I'd like to title this post Zen and the art of list making.
I started list making in earnest at the beginning of last year when I decided to tackle the age old problem of flitting from one project or chore to another without finishing anything. You know how that works, your pantry cabinets are above the washing machine and so every time you reach for a can or box of pasta you hang up a few items of clothing to dry. Except that that leads you to forget what food item you went back into the laundry room to get in the first place and causes you to make more trips than necessary and the laundry does get hung but it's piecemeal and not very satisfying.
So I brought this problem up during dokusan, which, when you study Zen Buddhism is your one-on-one meeting time with your sensi (teacher). One of the challenges of Zen Buddhism is to always be in the present, to focus on one thing at a time. Sensi, suggested among other things than whenever I head in the laundry room to fetch a jar of spaghetti sauce and notice clean laundry in need of hanging and get tempted to stray from the task at hand, I bow in acknowledgment to the laundry and then get that jar of spaghetti sauce. So I bowed more than a few times and then I started making these lists as I went along - I didn't need to hang the laundry immediately per say, I just needed to write it down so I'd remember to do it later. Then I could stop thinking about it and go back to thinking about that spaghetti sauce.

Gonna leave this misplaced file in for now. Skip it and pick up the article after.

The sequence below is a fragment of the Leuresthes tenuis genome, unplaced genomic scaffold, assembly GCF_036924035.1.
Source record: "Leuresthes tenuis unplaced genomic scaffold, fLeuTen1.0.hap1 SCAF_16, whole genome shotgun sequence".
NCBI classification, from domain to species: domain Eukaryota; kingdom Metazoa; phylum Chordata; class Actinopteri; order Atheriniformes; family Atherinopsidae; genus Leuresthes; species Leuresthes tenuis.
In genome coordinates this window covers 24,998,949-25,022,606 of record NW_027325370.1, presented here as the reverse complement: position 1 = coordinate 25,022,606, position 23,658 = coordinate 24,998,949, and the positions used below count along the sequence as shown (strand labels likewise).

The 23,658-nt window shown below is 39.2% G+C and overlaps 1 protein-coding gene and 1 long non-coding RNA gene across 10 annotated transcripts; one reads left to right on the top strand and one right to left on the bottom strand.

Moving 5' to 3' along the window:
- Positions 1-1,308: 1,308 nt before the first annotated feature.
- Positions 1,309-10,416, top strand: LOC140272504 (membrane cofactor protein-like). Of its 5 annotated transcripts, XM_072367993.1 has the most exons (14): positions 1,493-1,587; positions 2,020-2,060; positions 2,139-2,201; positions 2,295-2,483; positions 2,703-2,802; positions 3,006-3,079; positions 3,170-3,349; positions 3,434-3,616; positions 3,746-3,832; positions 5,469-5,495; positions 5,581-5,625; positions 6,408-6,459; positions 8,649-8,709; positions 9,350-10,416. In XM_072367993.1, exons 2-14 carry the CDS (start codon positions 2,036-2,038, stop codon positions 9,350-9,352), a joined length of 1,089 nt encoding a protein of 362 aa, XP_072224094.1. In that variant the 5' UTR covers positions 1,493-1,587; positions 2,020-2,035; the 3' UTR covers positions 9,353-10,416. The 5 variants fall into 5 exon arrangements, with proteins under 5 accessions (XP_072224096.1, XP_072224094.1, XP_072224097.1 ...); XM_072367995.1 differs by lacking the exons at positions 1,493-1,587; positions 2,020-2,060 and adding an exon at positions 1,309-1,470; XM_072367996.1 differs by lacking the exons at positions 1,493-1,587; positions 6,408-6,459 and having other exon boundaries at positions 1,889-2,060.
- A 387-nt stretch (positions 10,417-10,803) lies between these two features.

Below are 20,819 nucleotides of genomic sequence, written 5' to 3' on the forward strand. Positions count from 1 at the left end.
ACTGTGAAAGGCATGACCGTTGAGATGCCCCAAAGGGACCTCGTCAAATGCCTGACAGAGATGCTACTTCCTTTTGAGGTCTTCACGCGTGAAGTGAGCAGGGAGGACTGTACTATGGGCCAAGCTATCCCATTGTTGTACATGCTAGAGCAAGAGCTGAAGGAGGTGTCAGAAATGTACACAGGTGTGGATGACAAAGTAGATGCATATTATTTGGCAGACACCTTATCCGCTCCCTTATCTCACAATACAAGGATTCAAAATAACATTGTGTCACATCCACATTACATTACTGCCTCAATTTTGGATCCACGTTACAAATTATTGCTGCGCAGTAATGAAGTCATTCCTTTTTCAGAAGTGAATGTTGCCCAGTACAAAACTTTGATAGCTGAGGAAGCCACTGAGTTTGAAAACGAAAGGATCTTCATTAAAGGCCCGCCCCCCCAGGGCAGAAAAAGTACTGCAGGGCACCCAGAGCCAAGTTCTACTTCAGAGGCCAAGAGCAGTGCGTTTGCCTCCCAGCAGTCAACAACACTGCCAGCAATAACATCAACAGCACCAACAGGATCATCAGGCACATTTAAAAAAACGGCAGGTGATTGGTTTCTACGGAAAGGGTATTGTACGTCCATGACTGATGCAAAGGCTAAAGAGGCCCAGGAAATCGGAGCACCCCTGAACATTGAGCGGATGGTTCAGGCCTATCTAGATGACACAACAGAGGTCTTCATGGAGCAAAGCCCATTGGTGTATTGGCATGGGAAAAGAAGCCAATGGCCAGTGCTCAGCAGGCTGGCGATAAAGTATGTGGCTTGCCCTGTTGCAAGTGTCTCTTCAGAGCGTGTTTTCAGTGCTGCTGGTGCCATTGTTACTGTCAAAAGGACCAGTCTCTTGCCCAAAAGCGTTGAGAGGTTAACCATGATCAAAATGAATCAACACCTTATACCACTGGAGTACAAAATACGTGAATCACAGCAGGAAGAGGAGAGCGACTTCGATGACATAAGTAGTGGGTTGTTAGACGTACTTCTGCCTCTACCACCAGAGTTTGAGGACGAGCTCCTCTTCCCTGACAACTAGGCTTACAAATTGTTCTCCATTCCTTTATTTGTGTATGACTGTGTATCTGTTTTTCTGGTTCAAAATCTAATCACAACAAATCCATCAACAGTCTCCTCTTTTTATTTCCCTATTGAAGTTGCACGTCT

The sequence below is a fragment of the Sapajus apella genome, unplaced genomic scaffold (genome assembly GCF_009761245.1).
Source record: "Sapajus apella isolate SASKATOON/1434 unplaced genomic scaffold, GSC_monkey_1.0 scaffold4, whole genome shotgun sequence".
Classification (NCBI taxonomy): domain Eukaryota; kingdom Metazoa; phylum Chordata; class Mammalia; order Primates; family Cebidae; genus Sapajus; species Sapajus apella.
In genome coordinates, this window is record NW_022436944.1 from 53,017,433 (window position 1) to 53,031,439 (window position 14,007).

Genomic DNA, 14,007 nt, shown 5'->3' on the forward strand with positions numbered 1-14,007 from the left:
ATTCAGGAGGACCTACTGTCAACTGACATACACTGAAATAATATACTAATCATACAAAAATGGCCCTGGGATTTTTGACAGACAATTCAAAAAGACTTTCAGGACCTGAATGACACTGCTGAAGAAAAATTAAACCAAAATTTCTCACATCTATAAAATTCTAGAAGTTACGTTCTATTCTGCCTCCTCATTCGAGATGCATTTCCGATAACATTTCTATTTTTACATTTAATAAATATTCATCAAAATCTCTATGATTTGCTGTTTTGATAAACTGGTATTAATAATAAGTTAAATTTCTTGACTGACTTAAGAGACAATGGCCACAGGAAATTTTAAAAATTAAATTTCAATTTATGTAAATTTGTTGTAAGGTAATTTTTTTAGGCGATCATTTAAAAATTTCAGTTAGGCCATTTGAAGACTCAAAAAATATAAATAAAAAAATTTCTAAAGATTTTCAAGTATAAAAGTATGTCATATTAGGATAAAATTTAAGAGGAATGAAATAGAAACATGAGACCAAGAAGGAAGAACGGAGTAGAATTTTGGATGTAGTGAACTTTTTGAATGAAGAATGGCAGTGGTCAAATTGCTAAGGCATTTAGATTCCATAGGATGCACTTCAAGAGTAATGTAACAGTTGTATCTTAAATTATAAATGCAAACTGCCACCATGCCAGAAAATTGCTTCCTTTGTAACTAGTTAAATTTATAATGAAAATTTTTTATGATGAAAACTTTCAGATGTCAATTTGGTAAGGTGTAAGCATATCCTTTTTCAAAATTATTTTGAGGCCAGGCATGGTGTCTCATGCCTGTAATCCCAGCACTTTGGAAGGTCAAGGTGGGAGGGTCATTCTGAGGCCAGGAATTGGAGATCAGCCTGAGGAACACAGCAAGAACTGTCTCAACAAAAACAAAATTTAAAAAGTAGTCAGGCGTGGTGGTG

I regress now and then and put away clean dishes one at a time as I'm walking by the dishwasher but for the most part the list making helps, and even if it takes me a few days to do even some simple task that I've written down - well that's okay too.